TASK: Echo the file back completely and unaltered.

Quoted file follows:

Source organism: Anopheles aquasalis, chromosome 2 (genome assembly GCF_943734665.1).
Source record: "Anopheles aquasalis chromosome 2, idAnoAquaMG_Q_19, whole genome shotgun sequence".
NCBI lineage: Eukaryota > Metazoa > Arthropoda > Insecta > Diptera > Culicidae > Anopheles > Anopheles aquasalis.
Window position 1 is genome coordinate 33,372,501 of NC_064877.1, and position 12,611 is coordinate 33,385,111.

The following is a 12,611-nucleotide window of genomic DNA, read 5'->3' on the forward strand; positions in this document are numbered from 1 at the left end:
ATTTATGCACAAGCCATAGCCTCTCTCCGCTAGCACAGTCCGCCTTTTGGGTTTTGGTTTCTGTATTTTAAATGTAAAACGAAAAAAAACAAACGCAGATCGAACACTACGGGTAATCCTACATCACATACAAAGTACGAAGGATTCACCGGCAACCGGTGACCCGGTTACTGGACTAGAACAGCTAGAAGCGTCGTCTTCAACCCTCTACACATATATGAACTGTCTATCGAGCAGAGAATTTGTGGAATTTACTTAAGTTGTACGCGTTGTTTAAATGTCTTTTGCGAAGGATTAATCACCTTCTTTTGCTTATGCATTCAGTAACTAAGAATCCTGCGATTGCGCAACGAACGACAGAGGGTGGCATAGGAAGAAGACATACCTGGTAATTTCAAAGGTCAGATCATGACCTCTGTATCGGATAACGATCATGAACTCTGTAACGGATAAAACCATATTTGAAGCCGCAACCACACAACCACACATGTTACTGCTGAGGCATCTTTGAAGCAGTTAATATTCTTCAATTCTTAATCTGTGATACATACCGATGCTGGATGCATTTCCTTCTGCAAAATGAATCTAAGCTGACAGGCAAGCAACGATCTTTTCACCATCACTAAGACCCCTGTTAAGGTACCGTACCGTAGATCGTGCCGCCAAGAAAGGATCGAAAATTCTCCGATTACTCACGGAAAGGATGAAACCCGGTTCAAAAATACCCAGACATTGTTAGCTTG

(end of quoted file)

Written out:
Source organism: Anopheles aquasalis, chromosome 2 (genome assembly GCF_943734665.1).
Source record: "Anopheles aquasalis chromosome 2, idAnoAquaMG_Q_19, whole genome shotgun sequence".
NCBI lineage: Eukaryota > Metazoa > Arthropoda > Insecta > Diptera > Culicidae > Anopheles > Anopheles aquasalis.
Window position 1 is genome coordinate 33,372,501 of NC_064877.1, and position 12,611 is coordinate 33,385,111.

The following is a 12,611-nucleotide window of genomic DNA, read 5'->3' on the forward strand; positions in this document are numbered from 1 at the left end:
ATTTATGCACAAGCCATAGCCTCTCTCCGCTAGCACAGTCCGCCTTTTGGGTTTTGGTTTCTGTATTTTAAATGTAAAACGAAAAAAAACAAACGCAGATCGAACACTACGGGTAATCCTACATCACATACAAAGTACGAAGGATTCACCGGCAACCGGTGACCCGGTTACTGGACTAGAACAGCTAGAAGCGTCGTCTTCAACCCTCTACACATATATGAACTGTCTATCGAGCAGAGAATTTGTGGAATTTACTTAAGTTGTACGCGTTGTTTAAATGTCTTTTGCGAAGGATTAATCACCTTCTTTTGCTTATGCATTCAGTAACTAAGAATCCTGCGATTGCGCAACGAACGACAGAGGGTGGCATAGGAAGAAGACATACCTGGTAATTTCAAAGGTCAGATCATGACCTCTGTATCGGATAACGATCATGAACTCTGTAACGGATAAAACCATATTTGAAGCCGCAACCACACAACCACACATGTTACTGCTGAGGCATCTTTGAAGCAGTTAATATTCTTCAATTCTTAATCTGTGATACATACCGATGCTGGATGCATTTCCTTCTGCAAAATGAATCTAAGCTGACAGGCAAGCAACGATCTTTTCACCATCACTAAGACCCCTGTTAAGGTACCGTACCGTAGATCGTGCCGCCAAGAAAGGATCGAAAATTCTCCGATTACTCACGGAAAGGATGAAACCCGGTTCAAAAATACCCAGACATTGTTAGCTTG